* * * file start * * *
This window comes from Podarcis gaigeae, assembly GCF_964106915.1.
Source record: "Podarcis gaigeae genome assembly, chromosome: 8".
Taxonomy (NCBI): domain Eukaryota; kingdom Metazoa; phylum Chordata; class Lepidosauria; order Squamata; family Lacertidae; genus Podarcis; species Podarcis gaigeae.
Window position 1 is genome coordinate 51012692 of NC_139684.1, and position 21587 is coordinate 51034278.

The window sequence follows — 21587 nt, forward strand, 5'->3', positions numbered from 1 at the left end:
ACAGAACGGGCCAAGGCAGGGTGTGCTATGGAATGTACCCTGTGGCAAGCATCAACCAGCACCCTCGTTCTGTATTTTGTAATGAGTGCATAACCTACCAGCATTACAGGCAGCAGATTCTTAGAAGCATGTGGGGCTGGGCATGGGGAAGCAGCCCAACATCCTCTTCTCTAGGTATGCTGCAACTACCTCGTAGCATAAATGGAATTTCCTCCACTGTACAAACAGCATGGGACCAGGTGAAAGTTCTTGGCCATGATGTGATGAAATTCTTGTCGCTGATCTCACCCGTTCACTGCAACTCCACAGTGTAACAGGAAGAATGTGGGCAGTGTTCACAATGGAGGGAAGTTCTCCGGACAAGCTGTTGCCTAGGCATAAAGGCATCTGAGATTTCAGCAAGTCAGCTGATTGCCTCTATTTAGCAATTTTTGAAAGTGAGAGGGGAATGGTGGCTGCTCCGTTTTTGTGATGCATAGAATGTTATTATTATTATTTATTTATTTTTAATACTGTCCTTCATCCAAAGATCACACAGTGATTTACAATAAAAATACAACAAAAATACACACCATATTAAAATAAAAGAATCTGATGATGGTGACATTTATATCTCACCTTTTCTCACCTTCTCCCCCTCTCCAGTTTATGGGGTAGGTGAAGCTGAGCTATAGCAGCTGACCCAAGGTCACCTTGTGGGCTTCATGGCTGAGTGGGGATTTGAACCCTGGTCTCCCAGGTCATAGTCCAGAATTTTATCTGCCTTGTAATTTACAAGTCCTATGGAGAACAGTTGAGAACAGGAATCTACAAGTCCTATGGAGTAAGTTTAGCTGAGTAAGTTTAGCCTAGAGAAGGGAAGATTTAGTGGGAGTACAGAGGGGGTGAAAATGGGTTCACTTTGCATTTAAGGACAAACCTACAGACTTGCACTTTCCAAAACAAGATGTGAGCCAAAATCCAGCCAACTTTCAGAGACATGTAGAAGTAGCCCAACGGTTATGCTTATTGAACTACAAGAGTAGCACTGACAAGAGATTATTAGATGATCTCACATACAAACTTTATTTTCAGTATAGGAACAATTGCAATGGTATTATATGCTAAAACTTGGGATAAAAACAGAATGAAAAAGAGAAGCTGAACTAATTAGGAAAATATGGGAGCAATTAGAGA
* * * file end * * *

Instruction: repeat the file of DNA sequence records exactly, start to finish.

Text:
This window comes from Podarcis gaigeae, assembly GCF_964106915.1.
Source record: "Podarcis gaigeae genome assembly, chromosome: 8".
Taxonomy (NCBI): domain Eukaryota; kingdom Metazoa; phylum Chordata; class Lepidosauria; order Squamata; family Lacertidae; genus Podarcis; species Podarcis gaigeae.
Window position 1 is genome coordinate 51012692 of NC_139684.1, and position 21587 is coordinate 51034278.

The window sequence follows — 21587 nt, forward strand, 5'->3', positions numbered from 1 at the left end:
ACAGAACGGGCCAAGGCAGGGTGTGCTATGGAATGTACCCTGTGGCAAGCATCAACCAGCACCCTCGTTCTGTATTTTGTAATGAGTGCATAACCTACCAGCATTACAGGCAGCAGATTCTTAGAAGCATGTGGGGCTGGGCATGGGGAAGCAGCCCAACATCCTCTTCTCTAGGTATGCTGCAACTACCTCGTAGCATAAATGGAATTTCCTCCACTGTACAAACAGCATGGGACCAGGTGAAAGTTCTTGGCCATGATGTGATGAAATTCTTGTCGCTGATCTCACCCGTTCACTGCAACTCCACAGTGTAACAGGAAGAATGTGGGCAGTGTTCACAATGGAGGGAAGTTCTCCGGACAAGCTGTTGCCTAGGCATAAAGGCATCTGAGATTTCAGCAAGTCAGCTGATTGCCTCTATTTAGCAATTTTTGAAAGTGAGAGGGGAATGGTGGCTGCTCCGTTTTTGTGATGCATAGAATGTTATTATTATTATTTATTTATTTTTAATACTGTCCTTCATCCAAAGATCACACAGTGATTTACAATAAAAATACAACAAAAATACACACCATATTAAAATAAAAGAATCTGATGATGGTGACATTTATATCTCACCTTTTCTCACCTTCTCCCCCTCTCCAGTTTATGGGGTAGGTGAAGCTGAGCTATAGCAGCTGACCCAAGGTCACCTTGTGGGCTTCATGGCTGAGTGGGGATTTGAACCCTGGTCTCCCAGGTCATAGTCCAGAATTTTATCTGCCTTGTAATTTACAAGTCCTATGGAGAACAGTTGAGAACAGGAATCTACAAGTCCTATGGAGTAAGTTTAGCTGAGTAAGTTTAGCCTAGAGAAGGGAAGATTTAGTGGGAGTACAGAGGGGGTGAAAATGGGTTCACTTTGCATTTAAGGACAAACCTACAGACTTGCACTTTCCAAAACAAGATGTGAGCCAAAATCCAGCCAACTTTCAGAGACATGTAGAAGTAGCCCAACGGTTATGCTTATTGAACTACAAGAGTAGCACTGACAAGAGATTATTAGATGATCTCACATACAAACTTTATTTTCAGTATAGGAACAATTGCAATGGTATTATATGCTAAAACTTGGGATAAAAACAGAATGAAAAAGAGAAGCTGAACTAATTAGGAAAATATGGGAGCAATTAGAGA